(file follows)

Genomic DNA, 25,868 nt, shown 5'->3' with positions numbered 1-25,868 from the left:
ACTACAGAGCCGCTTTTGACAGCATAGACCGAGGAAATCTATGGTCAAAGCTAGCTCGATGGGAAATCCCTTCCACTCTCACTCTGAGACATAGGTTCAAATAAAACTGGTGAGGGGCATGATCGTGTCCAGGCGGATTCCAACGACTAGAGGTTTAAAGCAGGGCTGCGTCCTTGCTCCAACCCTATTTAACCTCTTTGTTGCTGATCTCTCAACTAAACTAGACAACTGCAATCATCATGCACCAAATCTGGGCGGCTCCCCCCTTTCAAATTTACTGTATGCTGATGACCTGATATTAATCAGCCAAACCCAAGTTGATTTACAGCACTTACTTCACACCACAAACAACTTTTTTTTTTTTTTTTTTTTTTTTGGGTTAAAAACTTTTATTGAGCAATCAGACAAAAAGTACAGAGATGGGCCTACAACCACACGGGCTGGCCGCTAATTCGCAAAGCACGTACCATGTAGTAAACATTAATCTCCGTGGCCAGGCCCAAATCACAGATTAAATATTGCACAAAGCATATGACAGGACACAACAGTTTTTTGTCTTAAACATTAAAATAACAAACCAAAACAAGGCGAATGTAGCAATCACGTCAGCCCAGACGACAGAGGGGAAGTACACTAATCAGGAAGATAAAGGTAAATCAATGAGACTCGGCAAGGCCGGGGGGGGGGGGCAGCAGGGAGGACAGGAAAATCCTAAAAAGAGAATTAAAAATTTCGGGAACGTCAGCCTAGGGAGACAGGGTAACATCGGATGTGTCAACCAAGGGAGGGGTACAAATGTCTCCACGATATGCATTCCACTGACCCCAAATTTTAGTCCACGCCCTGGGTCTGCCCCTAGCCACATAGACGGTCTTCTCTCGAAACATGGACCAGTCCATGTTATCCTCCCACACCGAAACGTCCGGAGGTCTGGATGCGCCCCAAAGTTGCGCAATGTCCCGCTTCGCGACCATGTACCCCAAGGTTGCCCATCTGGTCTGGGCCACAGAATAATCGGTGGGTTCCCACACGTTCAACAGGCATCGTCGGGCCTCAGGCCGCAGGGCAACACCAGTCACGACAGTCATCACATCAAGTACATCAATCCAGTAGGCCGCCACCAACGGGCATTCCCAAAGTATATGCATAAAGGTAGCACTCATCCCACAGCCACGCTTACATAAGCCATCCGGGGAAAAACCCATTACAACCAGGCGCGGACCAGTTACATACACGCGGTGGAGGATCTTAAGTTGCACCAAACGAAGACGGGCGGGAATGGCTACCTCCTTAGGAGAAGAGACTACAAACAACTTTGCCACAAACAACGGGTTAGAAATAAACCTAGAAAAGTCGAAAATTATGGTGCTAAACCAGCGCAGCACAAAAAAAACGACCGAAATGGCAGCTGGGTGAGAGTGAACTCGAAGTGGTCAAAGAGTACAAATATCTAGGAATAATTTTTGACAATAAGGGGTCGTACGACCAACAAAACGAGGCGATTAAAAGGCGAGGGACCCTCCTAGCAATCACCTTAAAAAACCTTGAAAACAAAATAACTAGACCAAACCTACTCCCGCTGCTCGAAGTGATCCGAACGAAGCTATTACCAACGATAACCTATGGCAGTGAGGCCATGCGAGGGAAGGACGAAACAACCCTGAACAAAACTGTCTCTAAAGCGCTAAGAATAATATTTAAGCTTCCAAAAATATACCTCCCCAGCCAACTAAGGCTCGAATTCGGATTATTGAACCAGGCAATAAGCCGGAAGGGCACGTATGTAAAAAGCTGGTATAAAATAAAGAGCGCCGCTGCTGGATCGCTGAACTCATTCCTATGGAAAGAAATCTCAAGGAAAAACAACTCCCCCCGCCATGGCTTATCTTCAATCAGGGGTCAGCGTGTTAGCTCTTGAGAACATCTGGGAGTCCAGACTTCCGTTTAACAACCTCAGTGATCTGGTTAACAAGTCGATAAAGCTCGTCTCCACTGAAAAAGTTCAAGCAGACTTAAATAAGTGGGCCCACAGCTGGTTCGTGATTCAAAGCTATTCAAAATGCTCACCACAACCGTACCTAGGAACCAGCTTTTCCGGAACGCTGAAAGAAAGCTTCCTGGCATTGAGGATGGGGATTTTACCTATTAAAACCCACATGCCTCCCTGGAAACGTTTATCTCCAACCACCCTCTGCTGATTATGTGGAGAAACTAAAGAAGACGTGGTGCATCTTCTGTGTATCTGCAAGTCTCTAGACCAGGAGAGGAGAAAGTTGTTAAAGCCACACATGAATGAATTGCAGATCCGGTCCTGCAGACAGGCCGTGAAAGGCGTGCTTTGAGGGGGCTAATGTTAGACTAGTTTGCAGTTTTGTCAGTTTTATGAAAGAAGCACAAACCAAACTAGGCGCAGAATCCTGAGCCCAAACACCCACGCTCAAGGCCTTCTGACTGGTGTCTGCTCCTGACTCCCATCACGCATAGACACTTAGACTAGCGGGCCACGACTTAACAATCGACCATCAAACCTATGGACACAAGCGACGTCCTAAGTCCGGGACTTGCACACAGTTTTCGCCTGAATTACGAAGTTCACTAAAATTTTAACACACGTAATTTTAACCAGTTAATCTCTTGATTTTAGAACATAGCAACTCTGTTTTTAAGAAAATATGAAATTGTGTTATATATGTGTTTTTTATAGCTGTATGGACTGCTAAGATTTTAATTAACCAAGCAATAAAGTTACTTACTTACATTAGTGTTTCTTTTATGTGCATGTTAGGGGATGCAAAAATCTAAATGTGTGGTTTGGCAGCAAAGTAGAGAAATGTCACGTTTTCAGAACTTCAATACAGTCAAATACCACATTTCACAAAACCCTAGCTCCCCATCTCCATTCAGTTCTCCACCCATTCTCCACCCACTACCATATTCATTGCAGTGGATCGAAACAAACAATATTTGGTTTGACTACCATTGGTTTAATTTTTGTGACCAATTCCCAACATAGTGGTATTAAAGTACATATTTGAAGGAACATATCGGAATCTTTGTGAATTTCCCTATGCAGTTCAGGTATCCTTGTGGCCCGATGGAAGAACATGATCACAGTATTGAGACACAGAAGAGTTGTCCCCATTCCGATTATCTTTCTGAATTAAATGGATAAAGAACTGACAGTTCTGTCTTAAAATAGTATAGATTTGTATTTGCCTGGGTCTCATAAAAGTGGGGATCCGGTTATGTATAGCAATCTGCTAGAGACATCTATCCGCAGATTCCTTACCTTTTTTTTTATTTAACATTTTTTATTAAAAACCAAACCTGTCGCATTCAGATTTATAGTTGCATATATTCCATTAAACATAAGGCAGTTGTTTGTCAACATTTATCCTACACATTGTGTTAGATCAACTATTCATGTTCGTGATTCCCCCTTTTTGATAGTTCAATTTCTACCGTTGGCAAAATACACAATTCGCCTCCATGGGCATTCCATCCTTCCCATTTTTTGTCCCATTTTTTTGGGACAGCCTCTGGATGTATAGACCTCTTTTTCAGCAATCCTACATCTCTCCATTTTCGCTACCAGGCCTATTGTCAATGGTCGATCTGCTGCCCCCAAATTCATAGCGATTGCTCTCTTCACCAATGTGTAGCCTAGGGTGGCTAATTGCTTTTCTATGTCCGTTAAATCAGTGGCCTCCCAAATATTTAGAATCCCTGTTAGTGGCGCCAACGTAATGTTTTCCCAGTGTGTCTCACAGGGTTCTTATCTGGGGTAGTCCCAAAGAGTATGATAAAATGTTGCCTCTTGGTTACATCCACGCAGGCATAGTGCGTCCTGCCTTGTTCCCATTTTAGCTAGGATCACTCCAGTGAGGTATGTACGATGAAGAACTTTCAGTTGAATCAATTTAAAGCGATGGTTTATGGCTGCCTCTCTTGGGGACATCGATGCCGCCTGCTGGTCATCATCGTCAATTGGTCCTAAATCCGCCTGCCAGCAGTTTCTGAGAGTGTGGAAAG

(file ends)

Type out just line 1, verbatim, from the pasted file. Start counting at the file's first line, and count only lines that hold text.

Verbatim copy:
Genomic DNA, 25,868 nt, shown 5'->3' with positions numbered 1-25,868 from the left: